27 May 2003
California's Proposition 209, passed by popular vote in 1996, is a relatively simple measure as such things go. What it says is this:
The state shall not discriminate against, or grant preferential treatment to, any individual or group on the basis of race, sex, color, ethnicity, or national origin in the operation of public employment, public education, or public contracting.
Mere approval by the electorate, of course, means little to the University of California, as explained by Dustin Frelich (27 May):
Admission into UC schools can be thought of as based on the breaking of a point barrier which earns a student a spot in the limited ranks of UC admits. Pushing minority students through the barrier, numerous points are awarded to minority students by default by default because points are cleverly bestowed upon students who tend to come from backgrounds highly valued by UC admissions, such as being from a poor family.
Does this actually work?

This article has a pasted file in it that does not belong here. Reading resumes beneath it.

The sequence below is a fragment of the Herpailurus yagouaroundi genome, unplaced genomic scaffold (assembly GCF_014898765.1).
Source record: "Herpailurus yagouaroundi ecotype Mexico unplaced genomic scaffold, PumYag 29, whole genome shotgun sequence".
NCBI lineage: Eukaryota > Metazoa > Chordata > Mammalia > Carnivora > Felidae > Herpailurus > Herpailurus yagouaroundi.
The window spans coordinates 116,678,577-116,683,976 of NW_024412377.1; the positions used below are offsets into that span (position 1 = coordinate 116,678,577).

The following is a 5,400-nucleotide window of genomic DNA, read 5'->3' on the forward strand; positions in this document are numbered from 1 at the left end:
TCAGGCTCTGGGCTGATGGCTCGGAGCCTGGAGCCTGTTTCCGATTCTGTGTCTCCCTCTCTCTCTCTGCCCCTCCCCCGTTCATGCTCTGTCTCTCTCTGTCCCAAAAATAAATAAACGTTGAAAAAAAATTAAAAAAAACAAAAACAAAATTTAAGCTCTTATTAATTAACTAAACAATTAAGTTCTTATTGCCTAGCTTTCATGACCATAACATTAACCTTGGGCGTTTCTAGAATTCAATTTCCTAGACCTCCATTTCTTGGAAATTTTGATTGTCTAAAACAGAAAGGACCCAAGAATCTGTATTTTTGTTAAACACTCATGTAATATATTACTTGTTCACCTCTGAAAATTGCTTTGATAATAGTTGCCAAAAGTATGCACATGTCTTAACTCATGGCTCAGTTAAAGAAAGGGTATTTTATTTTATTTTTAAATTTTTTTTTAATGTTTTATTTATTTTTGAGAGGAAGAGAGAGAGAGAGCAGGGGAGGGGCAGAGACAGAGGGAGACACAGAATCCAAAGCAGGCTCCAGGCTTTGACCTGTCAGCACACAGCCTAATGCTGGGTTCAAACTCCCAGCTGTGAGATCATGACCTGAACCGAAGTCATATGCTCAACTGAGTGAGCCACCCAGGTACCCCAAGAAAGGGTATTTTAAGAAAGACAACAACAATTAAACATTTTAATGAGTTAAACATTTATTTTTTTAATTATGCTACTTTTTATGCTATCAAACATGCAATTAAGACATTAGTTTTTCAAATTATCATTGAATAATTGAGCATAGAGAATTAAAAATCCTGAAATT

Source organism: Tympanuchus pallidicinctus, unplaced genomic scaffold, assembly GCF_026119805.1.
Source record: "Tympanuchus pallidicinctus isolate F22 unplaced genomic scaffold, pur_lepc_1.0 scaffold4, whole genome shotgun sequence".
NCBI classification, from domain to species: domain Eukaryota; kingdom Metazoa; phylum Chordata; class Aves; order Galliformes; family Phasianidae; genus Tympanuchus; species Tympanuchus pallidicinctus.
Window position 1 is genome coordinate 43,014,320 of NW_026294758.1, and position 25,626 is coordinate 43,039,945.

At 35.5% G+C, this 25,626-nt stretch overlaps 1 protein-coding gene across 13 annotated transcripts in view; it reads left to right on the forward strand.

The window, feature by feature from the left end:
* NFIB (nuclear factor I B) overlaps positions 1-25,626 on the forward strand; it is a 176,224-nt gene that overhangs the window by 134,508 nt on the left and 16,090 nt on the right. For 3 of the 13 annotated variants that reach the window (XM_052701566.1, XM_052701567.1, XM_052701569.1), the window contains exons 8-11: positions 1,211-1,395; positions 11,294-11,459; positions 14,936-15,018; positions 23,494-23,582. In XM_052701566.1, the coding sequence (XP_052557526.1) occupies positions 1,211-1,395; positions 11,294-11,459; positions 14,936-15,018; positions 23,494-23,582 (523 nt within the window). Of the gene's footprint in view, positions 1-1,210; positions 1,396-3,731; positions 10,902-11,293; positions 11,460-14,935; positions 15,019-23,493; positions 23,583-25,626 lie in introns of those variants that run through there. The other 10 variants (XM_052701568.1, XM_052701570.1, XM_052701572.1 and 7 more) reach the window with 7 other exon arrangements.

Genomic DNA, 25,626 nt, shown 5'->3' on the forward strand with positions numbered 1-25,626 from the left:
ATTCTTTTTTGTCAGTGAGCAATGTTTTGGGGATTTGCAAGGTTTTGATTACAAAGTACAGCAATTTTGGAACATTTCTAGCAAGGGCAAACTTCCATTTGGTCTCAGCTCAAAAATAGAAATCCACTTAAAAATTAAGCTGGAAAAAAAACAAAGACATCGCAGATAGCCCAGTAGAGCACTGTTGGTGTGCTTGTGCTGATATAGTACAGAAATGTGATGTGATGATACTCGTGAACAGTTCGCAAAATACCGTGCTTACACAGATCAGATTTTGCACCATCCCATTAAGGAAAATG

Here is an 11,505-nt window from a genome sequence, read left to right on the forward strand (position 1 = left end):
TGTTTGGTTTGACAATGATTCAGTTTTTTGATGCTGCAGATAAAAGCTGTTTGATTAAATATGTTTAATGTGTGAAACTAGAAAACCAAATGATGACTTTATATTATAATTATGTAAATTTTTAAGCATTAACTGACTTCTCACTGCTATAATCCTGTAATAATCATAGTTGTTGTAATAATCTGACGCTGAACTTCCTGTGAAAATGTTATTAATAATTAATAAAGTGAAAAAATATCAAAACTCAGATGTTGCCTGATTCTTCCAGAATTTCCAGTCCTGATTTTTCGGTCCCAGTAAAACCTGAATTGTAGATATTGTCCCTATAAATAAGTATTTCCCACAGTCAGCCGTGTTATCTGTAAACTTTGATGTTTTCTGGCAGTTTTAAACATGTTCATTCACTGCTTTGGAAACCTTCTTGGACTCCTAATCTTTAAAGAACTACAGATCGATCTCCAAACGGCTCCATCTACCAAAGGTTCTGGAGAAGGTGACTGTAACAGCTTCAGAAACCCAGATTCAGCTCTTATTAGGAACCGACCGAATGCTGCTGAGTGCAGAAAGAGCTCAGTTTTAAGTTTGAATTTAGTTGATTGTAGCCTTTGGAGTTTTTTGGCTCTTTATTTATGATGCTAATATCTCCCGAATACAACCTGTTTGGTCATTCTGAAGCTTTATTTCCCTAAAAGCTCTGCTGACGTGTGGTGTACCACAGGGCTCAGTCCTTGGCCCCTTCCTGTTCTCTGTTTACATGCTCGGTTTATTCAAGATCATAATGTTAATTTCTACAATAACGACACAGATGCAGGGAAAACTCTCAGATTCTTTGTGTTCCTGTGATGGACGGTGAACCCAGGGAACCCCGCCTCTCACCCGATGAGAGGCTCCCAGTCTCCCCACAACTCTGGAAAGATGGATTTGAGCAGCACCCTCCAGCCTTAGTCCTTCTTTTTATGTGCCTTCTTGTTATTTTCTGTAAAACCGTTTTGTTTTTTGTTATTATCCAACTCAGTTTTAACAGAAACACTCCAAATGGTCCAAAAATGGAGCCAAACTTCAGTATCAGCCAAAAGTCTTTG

Whites outnumber all ethnic groups at 37.3 percent of the total Fall admits, but stand at 46.7 percent of Californians. With a discrepancy that large second only to Latinos by a few points one would think they would join ranks with other "underrepresented minorities." They don't, but why not? Well, according to the UC Race-Conscious Policies report, "underrepresented" is said to apply only to "students from groups that collectively achieved eligibility for the University at a rate below 12.5 percent," and is interchangeably used with the term "underrepresented minority."
Apparently quacking like a duck in California is no indication of birdhood.